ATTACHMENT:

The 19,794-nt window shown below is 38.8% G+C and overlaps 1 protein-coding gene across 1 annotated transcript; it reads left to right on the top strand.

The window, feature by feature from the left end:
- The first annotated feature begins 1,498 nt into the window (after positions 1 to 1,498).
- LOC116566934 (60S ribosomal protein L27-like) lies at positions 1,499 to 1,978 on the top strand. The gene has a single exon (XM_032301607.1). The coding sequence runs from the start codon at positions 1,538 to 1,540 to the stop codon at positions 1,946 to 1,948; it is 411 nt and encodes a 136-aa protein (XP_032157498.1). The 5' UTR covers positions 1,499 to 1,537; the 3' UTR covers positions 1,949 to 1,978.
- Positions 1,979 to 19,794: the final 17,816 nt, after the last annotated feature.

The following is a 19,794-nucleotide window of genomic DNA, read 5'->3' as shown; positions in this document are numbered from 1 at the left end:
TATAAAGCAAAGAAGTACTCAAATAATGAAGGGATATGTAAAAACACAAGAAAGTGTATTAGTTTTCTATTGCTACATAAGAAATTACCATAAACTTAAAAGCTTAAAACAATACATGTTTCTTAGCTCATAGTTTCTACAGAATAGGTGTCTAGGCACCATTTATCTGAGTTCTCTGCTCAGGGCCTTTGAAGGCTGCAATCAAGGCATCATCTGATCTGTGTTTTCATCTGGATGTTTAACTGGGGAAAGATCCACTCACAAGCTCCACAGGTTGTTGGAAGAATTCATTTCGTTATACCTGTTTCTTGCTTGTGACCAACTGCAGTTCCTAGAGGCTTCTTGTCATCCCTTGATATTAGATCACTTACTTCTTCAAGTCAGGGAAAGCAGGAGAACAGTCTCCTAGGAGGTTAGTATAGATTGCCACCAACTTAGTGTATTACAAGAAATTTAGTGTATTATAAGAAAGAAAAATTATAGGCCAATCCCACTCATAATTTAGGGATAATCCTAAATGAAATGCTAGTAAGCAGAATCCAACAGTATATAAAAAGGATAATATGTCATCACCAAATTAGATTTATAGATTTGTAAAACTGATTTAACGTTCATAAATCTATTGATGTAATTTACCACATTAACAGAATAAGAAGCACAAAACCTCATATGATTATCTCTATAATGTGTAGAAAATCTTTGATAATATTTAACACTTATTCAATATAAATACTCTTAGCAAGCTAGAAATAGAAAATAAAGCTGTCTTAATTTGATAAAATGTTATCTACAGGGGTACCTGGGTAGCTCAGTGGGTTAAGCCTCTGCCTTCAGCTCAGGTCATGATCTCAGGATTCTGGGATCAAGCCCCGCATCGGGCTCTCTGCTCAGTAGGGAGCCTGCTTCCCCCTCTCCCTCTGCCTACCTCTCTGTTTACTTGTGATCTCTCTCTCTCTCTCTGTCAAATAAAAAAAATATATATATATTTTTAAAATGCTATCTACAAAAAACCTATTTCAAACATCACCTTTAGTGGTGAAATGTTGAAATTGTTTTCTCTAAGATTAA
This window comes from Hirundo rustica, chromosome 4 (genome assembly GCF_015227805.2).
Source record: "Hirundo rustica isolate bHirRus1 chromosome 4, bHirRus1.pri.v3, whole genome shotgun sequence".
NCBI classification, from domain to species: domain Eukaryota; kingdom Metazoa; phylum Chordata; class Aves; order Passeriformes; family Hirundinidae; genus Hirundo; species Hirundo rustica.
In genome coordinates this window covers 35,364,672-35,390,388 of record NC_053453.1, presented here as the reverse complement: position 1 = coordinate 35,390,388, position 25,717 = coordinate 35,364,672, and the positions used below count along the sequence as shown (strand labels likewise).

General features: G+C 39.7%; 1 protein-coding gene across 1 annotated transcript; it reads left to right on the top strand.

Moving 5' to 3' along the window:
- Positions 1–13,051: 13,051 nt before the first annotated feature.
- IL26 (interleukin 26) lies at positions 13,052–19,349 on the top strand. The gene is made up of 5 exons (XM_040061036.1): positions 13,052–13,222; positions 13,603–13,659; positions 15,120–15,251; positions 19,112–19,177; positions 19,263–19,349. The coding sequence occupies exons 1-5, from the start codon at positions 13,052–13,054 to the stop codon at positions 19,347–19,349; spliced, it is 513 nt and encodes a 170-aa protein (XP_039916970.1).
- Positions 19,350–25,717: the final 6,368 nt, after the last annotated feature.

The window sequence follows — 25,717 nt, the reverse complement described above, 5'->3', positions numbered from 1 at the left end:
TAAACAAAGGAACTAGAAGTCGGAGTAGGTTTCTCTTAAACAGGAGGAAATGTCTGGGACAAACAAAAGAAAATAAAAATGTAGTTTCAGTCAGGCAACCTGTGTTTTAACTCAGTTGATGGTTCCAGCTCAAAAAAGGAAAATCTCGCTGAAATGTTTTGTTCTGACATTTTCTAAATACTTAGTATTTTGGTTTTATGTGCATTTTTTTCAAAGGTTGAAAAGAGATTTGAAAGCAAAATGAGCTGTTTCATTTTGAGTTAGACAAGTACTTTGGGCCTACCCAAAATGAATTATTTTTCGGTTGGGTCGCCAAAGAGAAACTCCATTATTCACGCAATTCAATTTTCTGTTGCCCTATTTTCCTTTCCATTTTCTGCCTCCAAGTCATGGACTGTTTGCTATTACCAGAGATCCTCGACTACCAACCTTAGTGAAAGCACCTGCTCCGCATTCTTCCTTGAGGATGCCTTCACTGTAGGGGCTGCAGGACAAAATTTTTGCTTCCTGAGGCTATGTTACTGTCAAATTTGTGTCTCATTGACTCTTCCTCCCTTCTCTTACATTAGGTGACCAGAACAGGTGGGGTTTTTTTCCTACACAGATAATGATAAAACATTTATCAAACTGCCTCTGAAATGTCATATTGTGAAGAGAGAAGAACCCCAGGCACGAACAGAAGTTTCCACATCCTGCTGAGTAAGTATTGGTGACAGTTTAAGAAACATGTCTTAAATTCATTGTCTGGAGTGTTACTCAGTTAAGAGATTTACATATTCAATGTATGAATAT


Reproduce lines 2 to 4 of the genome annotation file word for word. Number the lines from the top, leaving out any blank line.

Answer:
The window, feature by feature from the left end:
- The first annotated feature begins 1,498 nt into the window (after positions 1 to 1,498).
- LOC116566934 (60S ribosomal protein L27-like) lies at positions 1,499 to 1,978 on the top strand. The gene has a single exon (XM_032301607.1). The coding sequence runs from the start codon at positions 1,538 to 1,540 to the stop codon at positions 1,946 to 1,948; it is 411 nt and encodes a 136-aa protein (XP_032157498.1). The 5' UTR covers positions 1,499 to 1,537; the 3' UTR covers positions 1,949 to 1,978.